Betty Johnson is a nationally syndicated help columnist, in the tradition of ‘Dear Abby’. There is no connection of any kind between Betty and Abby, financially or otherwise, and for good reason.
Dear Betty: I’m a big fan of your advice column. I’ve never written to you about any problem of mine but today I am. You see, I am overwhelmed by all the news I’m faced with every day. And I can’t seem to escape it or make any real sense of it. Worse yet, I don’t know who and what to believe.
So many posts and emails
It starts first thing in the morning when I just look at my phone to check the weather and before I know it an hour has gone by looking at lots of posts and emails. Some of it’s nice, like weddings and the like. Then there is news, for example, that the shooter in the Texas school was shot by a father of one of the kids when the police didn’t act. True or not, this is the kind of this stuff coming from my friends. This is one time I didn’t send it along its merry way because I later found out it wasn’t true.
And then there’s the Cable News
I do like one of the Cable news channels because I agree with them a lot. Though they can go on and on and that starts to get to me sometimes. I can’t tell what is true, what is not, or how much of it is true. Do they even have any real facts behind their stories? I sure hope so. It does seem that they are telling me what I want to hear, because that’s not what the news is, is it?
My problem is that all this news overwhelms me, and it tends to make me sad or mad, and I don’t even know exactly why. It’s discombobulating. I just wish there were some facts I could count on these days.
What should I do, Betty? I don’t want to give up on the news or my friends, but it does get me so worked up.
Signed: Sad and Mad
Dear Sad and Mad:
It is not fun to be ‘out of your element’ when you strategically try to make the most of your lifestyle with the phone and computer. It’s hard to put your best face forward when you get all “worked up” every day. Am I rightfully on track? I surely hope so as I will try to respond with grace to your very good concerns.
Your friends on the internet are likely like most friends on the internet. They jump before they think, to coin a phrase. Maybe they all should partake in a training session about manners on the internet. Some do’s and don’ts maybe. For example, it would be an advantageous start to stop dispatching stuff forward without even thinking about whether it’s true. It’s easy to send an internet ditty on and feel a little bit better about yourself, even if doesn’t really last a meaningful amount of time.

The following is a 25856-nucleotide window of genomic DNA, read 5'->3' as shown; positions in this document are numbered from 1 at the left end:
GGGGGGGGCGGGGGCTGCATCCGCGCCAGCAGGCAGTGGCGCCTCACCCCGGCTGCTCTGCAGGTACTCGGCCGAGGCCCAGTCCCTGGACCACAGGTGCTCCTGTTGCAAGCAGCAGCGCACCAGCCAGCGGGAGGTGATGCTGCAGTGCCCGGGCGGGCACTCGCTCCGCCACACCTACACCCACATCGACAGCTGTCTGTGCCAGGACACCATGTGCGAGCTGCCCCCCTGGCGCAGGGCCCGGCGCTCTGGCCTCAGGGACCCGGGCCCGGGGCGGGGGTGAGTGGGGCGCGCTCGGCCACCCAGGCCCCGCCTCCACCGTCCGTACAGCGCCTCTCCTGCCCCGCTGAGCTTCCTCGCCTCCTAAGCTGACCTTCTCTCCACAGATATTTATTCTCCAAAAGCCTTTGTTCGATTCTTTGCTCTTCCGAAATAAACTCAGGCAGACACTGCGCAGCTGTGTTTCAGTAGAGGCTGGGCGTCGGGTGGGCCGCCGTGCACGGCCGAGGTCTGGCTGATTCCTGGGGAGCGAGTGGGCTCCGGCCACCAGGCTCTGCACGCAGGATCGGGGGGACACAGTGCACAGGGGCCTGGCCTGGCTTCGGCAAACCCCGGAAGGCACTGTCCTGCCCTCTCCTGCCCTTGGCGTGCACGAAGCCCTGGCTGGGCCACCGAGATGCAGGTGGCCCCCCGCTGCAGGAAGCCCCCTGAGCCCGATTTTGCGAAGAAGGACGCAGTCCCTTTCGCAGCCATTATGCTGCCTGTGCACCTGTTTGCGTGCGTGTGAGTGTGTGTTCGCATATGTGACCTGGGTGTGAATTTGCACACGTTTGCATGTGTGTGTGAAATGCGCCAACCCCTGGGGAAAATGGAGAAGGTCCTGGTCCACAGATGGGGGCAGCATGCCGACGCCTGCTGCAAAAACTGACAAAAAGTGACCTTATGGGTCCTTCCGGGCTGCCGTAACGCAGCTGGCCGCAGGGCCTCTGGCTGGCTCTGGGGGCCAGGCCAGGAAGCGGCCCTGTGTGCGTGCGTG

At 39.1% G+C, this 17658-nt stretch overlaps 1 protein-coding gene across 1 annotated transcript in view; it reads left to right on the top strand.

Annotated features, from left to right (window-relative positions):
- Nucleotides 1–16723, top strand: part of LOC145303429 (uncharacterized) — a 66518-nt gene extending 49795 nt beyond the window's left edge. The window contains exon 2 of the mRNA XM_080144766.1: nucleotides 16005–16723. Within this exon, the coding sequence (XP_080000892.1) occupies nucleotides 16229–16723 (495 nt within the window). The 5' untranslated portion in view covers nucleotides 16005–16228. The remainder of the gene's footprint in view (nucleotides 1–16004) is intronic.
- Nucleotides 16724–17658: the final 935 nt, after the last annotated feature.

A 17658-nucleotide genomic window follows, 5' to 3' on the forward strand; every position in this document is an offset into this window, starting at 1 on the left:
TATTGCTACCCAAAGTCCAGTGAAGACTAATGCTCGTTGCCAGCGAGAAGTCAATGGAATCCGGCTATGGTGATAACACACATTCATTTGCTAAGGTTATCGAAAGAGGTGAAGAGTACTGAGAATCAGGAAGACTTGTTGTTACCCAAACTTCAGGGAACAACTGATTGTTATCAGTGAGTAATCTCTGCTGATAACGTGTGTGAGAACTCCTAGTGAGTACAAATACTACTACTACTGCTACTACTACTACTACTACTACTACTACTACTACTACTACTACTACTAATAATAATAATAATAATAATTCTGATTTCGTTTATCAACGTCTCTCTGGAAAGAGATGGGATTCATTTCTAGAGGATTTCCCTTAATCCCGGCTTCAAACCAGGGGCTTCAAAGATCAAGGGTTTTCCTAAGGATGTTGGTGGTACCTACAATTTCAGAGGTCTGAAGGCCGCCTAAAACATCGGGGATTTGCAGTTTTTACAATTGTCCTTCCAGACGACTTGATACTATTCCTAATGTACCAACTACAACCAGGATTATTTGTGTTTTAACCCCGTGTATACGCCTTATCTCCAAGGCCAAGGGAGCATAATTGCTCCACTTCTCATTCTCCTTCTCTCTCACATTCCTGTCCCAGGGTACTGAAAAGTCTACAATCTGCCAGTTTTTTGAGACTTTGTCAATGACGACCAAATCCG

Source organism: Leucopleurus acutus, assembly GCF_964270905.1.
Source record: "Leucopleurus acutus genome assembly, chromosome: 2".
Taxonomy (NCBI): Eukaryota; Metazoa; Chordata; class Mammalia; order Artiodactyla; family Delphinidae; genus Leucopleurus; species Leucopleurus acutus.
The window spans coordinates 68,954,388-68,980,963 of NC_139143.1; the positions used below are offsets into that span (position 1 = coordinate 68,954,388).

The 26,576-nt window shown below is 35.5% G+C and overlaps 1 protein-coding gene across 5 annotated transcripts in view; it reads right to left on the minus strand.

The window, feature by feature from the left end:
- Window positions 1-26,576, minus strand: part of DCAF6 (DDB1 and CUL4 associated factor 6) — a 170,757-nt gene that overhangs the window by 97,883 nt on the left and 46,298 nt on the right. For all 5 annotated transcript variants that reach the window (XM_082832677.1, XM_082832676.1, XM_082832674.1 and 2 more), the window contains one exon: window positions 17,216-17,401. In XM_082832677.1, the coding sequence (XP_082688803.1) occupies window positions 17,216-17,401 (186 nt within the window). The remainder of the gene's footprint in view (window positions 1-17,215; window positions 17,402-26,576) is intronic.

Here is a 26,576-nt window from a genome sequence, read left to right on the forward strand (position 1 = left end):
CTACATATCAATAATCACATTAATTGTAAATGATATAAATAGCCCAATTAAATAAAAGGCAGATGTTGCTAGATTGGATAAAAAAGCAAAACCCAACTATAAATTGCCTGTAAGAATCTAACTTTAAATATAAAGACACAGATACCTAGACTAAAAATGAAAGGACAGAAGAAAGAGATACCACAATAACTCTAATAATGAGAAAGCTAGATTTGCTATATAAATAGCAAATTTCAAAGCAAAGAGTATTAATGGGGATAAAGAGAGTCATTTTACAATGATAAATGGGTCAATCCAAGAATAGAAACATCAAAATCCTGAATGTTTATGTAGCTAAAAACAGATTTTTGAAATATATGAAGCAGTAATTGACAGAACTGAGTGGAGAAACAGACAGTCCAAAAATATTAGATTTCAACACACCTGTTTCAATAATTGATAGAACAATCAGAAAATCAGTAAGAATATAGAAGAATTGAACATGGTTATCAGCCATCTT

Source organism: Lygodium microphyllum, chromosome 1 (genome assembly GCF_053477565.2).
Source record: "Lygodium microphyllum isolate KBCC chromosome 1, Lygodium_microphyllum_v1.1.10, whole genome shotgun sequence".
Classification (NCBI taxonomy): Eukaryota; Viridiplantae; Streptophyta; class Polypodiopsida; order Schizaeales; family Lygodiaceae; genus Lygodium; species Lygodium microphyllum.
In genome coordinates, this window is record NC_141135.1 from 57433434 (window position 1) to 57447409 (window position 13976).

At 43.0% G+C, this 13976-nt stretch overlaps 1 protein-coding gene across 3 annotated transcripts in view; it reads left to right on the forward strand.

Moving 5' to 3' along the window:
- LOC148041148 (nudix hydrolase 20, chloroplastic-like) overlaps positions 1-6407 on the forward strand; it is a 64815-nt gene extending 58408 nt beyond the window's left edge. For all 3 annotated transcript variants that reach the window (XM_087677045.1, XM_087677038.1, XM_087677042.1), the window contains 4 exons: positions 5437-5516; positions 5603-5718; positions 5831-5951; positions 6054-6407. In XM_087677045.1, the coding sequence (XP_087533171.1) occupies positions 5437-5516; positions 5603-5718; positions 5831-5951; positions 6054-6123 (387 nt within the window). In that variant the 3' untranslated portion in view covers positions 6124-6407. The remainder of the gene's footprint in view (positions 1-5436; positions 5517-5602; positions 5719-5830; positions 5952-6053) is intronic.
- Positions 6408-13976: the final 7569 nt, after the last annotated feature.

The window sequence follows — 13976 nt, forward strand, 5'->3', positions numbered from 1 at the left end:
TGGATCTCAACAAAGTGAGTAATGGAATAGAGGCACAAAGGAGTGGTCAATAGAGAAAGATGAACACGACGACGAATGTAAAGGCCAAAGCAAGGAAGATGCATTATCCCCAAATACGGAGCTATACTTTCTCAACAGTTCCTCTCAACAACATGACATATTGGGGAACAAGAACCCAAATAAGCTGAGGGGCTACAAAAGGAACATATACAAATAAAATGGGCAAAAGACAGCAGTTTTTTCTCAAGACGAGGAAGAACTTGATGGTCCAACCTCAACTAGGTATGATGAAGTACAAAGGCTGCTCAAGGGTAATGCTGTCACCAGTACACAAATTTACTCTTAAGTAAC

So much to digest
And to the TV news you so elegantly referred to in your letter, I think you described feelings that are shared by many of my readers and more. What is a fact, when you completely think about it? And is it a fact only because it’s repeated over and over so ceremonially on the network you watch? And if this makes you sad or mad, maybe it would be good to be careful about what you ingest into your well-being. Kind of like eating a big bowl of ice cream before bed. It may seem like a supremely good idea when you do it, but later maybe not such an exceptional one.
Perhaps a news diet?
I wish I could wittingly direct you to somebody for help, like groups that benefit people who have a problem with alcohol or abusing others. Unfortunately, nonetheless, I don’t know of any such discernable group helping people like you sift through what is a fact and what is not. If the internet or TV makes you “sad or mad”, though, maybe it would be useable and functionable to start a news diet, and ingest less and less, and then see how you feel. If it’s better, then you may have found an extemporaneously soothing formula for not letting all the news get you down.
Betty Johnson, Elite Help Columnist
P.S. If you have a problem that you would like Betty to address, pen a letter in the comment section for this story that outlines your problem. Betty will do her best to respond, and maybe your letter will be the basis for another ‘Dear Betty” column.